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Beatings are not the worst of female suffering. Each year hundreds of Muslim women die in "honor killings"-- murders by husbands or male relatives of women suspected of disobedience, usually a sexual indiscretion or marriage against the family's wishes. Typically, the killers are punished lightly, if at all. In Jordan a man who slays his wife or a close relative after catching her in the act of adultery is exempt from punishment. If the situation only suggests illicit sex, he gets a reduced sentence. The Jordanian royal family has made the rare move of condemning honor killings, but the government, fearful of offending conservatives, has not put its weight behind a proposal to repeal laws that grant leniency for killers. Jordan's Islamic Action Front, a powerful political party, has issued a fatwa, or religious ruling, saying the proposal would "destroy our Islamic, social and family values by stripping men of their humanity when they surprise their wives or female relatives committing adultery."
Honor killings are an example of a practice that is commonly associated with Islam but actually has broader roots. It is based in medieval tribal culture, in which a family's authority, and ultimately its survival, was tightly linked to its honor. Arab Christians have been known to carry out honor killings. However, Muslim perpetrators often claim their crimes are justified by harsh Islamic penalties, including death for adultery. And so religious and cultural customs become confused.
Female circumcision, also called female genital mutilation, is another case in point. It involves removing part or all of a girl's clitoris and labia in an effort to reduce female sexual desire and thereby preserve chastity. FGM is widespread in sub-Saharan Africa and in Egypt, with scattered cases in Asia and other parts of the Middle East. The World Health Organization estimates that up to 140 million girls and women have undergone the procedure. Some Muslims believe it is mandated by Islam, but the practice predates Muhammad and is also common among some Christian communities.
Sexual anxiety lies at the heart of many Islamic strictures on women. They are required to cover their bodies--in varying degrees in different places--for fear they might arouse the lust of men other than their husbands. The Koran instructs women to "guard their modesty," not to "display their beauty and ornaments" and to "draw their veils." Saudi women typically don a billowy black cloak called an abaya, along with a black scarf and veil over the face; morality police enforce the dress code by striking errant women with sticks. The women of Iran and Sudan can expose the face but must cover the hair and the neck.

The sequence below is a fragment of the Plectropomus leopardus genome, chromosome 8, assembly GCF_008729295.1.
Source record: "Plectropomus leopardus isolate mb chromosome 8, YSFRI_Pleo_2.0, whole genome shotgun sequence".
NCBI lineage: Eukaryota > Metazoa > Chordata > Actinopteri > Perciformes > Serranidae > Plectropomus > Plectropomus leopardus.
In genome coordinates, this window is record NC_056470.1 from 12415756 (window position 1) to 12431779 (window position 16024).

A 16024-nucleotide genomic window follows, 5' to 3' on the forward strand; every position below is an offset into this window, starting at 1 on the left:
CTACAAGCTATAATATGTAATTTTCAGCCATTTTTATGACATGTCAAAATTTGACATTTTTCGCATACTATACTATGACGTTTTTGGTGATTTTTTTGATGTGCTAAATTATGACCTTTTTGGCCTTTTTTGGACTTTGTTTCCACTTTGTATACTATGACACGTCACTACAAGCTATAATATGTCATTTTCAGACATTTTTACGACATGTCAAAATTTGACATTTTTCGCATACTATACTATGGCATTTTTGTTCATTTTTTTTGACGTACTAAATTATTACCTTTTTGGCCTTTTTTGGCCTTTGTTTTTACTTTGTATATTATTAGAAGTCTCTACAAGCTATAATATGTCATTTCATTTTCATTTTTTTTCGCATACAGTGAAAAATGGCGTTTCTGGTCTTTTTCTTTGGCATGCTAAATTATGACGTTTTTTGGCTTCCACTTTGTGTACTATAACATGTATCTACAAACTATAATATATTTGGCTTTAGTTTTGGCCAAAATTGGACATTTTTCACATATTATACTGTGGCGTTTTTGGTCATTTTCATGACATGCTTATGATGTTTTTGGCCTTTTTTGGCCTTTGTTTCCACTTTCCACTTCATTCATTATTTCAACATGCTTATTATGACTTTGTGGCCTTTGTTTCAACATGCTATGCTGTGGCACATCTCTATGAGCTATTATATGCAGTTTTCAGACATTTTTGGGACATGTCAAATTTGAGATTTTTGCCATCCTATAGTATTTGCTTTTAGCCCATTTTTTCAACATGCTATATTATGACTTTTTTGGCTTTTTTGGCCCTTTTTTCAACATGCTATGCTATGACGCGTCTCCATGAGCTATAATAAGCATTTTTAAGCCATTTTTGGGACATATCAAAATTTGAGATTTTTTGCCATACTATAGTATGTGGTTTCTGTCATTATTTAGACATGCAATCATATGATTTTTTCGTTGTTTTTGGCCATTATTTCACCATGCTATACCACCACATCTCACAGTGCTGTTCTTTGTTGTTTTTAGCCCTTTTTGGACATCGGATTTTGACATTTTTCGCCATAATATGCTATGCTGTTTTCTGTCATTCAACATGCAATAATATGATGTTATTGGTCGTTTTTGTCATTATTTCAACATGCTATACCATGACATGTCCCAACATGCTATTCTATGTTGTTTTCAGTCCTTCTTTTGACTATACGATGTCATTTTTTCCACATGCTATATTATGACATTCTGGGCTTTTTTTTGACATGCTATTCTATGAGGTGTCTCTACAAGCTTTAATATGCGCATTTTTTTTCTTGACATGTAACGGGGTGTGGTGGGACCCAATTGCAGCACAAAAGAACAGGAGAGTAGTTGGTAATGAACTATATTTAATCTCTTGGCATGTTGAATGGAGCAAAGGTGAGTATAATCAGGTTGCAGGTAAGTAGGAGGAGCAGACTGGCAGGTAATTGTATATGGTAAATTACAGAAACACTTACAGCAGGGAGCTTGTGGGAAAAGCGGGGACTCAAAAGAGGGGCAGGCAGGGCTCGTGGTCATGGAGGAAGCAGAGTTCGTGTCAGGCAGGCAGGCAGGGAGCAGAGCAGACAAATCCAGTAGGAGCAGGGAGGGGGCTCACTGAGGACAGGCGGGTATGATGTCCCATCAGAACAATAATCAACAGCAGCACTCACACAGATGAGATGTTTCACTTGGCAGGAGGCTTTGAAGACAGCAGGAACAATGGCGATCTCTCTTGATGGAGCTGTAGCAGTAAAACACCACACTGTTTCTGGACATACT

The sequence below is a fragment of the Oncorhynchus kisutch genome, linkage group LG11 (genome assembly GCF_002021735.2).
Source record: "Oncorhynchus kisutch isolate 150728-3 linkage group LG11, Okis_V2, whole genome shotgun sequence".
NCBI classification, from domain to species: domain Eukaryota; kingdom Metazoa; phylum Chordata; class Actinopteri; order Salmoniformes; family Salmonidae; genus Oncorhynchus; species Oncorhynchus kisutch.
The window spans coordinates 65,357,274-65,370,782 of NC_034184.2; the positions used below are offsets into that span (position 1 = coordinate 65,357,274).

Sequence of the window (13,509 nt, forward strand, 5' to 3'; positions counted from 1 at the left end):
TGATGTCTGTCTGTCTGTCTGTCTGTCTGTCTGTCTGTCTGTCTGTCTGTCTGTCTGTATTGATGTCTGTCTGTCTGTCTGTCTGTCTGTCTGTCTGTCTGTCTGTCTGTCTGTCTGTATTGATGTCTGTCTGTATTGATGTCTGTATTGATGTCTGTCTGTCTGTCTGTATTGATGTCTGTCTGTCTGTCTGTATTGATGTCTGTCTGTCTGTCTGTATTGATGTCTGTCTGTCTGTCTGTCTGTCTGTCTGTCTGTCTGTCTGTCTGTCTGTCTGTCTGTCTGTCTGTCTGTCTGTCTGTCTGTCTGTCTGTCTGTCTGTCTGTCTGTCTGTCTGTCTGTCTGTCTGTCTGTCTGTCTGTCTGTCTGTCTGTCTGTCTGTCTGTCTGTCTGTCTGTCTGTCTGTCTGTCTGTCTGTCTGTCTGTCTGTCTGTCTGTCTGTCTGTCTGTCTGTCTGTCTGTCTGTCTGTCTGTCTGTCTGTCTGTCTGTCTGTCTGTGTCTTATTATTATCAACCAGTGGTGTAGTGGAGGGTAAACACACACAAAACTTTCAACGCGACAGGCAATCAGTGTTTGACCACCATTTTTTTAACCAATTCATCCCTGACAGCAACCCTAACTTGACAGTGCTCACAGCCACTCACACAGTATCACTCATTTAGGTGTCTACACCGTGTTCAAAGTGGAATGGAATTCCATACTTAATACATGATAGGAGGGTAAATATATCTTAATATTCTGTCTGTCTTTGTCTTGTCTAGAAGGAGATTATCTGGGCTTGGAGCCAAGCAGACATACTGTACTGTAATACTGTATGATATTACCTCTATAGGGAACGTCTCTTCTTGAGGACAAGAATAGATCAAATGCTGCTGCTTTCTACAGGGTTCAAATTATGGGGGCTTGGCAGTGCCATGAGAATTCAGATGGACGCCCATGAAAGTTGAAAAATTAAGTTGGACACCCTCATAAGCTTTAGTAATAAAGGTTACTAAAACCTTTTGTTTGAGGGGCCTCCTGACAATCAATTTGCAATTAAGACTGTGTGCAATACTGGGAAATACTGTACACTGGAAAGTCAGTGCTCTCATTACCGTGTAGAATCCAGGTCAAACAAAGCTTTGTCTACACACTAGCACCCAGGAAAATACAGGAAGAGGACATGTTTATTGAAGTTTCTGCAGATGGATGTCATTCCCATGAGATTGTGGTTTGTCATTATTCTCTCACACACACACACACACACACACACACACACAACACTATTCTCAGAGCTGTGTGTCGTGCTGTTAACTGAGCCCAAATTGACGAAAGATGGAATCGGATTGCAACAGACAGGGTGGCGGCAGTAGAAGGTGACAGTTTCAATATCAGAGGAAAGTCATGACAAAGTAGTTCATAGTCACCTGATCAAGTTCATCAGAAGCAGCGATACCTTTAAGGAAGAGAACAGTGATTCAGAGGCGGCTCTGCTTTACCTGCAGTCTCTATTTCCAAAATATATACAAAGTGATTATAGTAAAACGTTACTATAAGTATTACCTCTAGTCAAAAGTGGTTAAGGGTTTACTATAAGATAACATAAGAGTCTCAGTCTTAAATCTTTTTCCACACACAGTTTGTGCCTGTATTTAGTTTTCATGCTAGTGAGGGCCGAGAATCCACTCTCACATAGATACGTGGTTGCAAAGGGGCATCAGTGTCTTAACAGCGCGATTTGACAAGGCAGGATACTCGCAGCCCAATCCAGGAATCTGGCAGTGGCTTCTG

In most Islamic countries, coverings are technically optional. Some women, including some feminists, wear them because they like them. They find that the veil liberates them from unwanted gazes and hassles from men. But many Muslim women feel cultural and family pressure to cover themselves. Recently a Muslim fundamentalist group in the Indian province of Kashmir demanded that women start wearing veils. When the call was ignored, hooligans threw acid in the faces of uncovered women.
Limits placed on the movement of Muslim women, the jobs they can hold and their interactions with men are also rooted in fears of unchaste behavior. The Taliban took these controls to an extreme, but the Saudis are also harsh, imposing on women some of the tightest restrictions on personal and civil freedoms anywhere in the world. Saudi women are not allowed to drive. They are effectively forbidden education in fields such as engineering and law. They can teach and provide medical care to other women but are denied almost all other government jobs. Thousands have entered private business, but they must work segregated from men and in practice are barred from advancement.
Though Iran is remembered in the West mostly for its repressive ayatullahs, women there enjoy a relatively high degree of liberty. Iranian women drive cars, buy and sell property, run their own businesses, vote and hold public office. In most Muslim countries tradition keeps ordinary women at home and off the street, but Iran's avenues are crowded with women day and night. They make up 25% of the work force, a third of all government employees and 54% of college students. Still, Iranian women are--like women in much of the Arab world--forbidden to travel overseas without the permission of their husband or father, though the rule is rarely enforced in Iran.
Gender reforms are slow and hard-fought. In 1999 the Emir of Kuwait, Sheik Jaber al-Ahmed al-Sabah, issued a decree for the first time giving women the right to vote in and stand for election to the Kuwaiti parliament, the only lively Arab legislature in the Persian Gulf. Conservatives in parliament, however, blocked its implementation. In addition, the legislature has voted to segregate the sexes at Kuwait University. Morocco's government has proposed giving women more marriage and property rights and a primary role in developmental efforts, but fundamentalists are resisting the measures.